After 60 professional years, most of Kurt Masur's resume has collected honorifics. Conductor laureate of the Leipzig Gewandhaus Orchestra and music director emeritus of the New York Philharmonic, Masur will add another in the fall: honorary music director for life of the Orchestre National de France - but not before one last tour as music director proper, which brought orchestra and conductor to Symphony Hall on Sunday afternoon.
The program contrasted youth and maturity - the former courtesy of Beethoven's Piano Concerto in B-flat, published as No. 2 but written first, originally a vehicle for the composer-pianist as he embarked on his career. Like the piece, the performance recalled the grace of Mozart and Haydn, with light articulation and an orchestral transparence that nevertheless remained true to the group's idiosyncratic sound: dark, rustling strings; pointed winds; warm, buzzing brass.
The young French pianist David Fray - his lanky frame flopped in a chair and hunched over the keyboard in the Gouldian manner - eschewed Beethovenian thunder in favor of a preternatural elegance, infinite gradations of pearly touch. It could have been merely precious, but Fray's rhythmic clarity, absolutely even passagework, and intelligent discernment produced a beguiling refinement, hinting at untapped power. For once, the highlight wasn't virtuosic fireworks, but the extraordinary finale to the slow movement, Fray's daringly hushed, crystalline soliloquies melting into a distant wash of strings.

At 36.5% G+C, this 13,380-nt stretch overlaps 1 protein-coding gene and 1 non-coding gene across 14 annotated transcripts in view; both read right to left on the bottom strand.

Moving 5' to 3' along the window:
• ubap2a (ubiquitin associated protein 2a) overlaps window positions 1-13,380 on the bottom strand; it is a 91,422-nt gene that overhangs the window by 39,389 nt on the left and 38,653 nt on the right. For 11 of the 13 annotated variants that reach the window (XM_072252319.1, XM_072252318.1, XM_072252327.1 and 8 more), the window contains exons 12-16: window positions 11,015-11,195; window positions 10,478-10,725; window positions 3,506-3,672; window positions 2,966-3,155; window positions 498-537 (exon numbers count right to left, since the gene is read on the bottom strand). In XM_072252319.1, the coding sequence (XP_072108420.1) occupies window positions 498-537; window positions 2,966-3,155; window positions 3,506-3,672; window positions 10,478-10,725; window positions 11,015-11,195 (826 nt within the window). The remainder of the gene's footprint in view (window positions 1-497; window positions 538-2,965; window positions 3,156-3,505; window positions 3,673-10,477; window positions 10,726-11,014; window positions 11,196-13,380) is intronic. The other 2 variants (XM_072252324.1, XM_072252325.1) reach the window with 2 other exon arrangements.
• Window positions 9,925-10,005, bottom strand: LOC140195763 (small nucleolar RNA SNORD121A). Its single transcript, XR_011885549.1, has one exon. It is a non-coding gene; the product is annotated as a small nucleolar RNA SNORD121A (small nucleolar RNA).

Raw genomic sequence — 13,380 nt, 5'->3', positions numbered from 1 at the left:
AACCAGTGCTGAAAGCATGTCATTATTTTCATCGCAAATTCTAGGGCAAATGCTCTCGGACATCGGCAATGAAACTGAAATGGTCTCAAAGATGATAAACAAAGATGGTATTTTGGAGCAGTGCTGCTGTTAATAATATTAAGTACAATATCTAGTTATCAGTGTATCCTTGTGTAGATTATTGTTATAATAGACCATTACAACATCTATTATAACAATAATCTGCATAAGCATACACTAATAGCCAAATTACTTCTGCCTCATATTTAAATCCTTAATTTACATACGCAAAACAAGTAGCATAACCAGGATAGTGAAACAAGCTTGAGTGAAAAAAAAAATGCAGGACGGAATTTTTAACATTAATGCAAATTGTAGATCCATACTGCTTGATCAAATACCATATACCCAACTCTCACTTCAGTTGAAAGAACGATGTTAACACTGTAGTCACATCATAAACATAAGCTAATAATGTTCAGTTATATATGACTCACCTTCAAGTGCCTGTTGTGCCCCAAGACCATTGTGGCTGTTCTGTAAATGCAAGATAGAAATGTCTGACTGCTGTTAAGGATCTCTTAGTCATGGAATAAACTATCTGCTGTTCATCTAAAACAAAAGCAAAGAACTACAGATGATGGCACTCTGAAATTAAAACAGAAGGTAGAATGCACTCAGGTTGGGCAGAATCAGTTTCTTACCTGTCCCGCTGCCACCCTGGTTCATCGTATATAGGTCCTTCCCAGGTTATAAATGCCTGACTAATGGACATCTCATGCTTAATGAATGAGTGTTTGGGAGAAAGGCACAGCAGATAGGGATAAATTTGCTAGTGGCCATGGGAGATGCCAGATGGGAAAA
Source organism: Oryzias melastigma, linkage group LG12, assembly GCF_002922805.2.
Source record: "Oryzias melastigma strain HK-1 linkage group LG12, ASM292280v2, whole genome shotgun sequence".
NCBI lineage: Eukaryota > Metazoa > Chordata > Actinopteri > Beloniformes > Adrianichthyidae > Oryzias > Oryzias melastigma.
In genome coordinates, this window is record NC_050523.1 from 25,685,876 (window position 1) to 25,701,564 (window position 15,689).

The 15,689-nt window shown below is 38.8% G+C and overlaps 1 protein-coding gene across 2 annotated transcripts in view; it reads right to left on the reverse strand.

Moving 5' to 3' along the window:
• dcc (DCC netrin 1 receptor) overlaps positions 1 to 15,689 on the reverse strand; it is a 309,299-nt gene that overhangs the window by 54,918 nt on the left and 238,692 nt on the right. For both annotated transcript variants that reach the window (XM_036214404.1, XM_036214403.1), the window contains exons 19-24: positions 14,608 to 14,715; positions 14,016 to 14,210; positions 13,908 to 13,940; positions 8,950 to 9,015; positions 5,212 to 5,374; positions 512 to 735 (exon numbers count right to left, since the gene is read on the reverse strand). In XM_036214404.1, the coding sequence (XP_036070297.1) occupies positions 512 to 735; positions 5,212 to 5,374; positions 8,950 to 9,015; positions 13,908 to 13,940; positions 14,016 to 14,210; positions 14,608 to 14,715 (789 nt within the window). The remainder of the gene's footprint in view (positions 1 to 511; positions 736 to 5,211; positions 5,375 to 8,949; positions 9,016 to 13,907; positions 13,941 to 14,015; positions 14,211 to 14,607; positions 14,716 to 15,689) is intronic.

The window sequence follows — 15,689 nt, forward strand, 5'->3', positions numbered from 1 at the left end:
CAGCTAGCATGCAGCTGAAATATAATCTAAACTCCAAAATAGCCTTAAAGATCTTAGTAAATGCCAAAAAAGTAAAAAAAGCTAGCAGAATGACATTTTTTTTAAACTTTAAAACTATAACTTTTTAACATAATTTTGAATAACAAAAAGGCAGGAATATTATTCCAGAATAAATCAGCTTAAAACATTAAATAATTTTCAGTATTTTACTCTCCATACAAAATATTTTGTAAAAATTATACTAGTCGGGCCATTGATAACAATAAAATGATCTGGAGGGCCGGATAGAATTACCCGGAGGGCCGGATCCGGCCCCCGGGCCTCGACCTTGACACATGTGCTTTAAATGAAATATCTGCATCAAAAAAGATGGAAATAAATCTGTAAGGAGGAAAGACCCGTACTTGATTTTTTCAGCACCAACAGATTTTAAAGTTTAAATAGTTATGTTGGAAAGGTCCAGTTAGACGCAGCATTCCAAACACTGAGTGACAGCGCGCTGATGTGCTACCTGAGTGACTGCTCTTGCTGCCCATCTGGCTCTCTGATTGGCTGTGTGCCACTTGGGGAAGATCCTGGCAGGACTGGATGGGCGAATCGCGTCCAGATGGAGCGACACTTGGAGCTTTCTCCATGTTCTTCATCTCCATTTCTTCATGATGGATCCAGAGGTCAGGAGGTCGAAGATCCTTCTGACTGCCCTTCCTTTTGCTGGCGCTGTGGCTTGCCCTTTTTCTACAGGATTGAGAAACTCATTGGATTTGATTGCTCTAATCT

Tchaikovsky's Fifth Symphony was composed concurrently with an overture to "Hamlet." The Dane's legendary indecisiveness was contagious; even after finishing the symphony, Tchaikovsky continued to second-guess himself, calling it "too colorful, massive, insincere, drawn out." In an august reading, Masur emphasized the first two of those to disprove the others, giving free, sustained rein to the orchestra's ombrous tone; every note, melody or accompaniment, had prominent weight and shape. Shorn of sentimentality - even the third-movement waltz had a serious gravity - the symphony proved deeply sincere indeed. (An encore, the waltz from Tchaikovsky's "Serenade for Strings," was more playful, stretching the rhythm to expansively coy extents.)
For all his reputation as a taskmaster, Masur is unfussy in performance, understated and efficient. There are hints of his 80 years - tremors in his hands, stiffness in his posture - but Masur remains a vital podium presence, a focal point to coalesce and project the orchestra's energies. The concert bore the unmistakable stamp of his belief in the essential, humanizing nobility of music-making. That never gets old.